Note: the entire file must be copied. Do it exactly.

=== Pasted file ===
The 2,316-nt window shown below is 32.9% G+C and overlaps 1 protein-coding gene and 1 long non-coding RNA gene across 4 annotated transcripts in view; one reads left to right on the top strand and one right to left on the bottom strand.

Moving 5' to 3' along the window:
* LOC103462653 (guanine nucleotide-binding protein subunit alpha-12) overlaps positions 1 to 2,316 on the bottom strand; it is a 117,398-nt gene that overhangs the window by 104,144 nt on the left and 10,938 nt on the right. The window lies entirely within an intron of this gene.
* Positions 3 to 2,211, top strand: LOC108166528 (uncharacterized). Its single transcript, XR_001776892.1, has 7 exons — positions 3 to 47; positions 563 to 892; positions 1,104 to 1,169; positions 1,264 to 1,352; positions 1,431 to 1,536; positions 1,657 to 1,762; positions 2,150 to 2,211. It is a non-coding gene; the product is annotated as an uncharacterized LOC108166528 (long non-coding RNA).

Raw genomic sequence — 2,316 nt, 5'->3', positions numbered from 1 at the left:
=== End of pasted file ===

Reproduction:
The 2,316-nt window shown below is 32.9% G+C and overlaps 1 protein-coding gene and 1 long non-coding RNA gene across 4 annotated transcripts in view; one reads left to right on the top strand and one right to left on the bottom strand.

Moving 5' to 3' along the window:
* LOC103462653 (guanine nucleotide-binding protein subunit alpha-12) overlaps positions 1 to 2,316 on the bottom strand; it is a 117,398-nt gene that overhangs the window by 104,144 nt on the left and 10,938 nt on the right. The window lies entirely within an intron of this gene.
* Positions 3 to 2,211, top strand: LOC108166528 (uncharacterized). Its single transcript, XR_001776892.1, has 7 exons — positions 3 to 47; positions 563 to 892; positions 1,104 to 1,169; positions 1,264 to 1,352; positions 1,431 to 1,536; positions 1,657 to 1,762; positions 2,150 to 2,211. It is a non-coding gene; the product is annotated as an uncharacterized LOC108166528 (long non-coding RNA).

Raw genomic sequence — 2,316 nt, 5'->3', positions numbered from 1 at the left: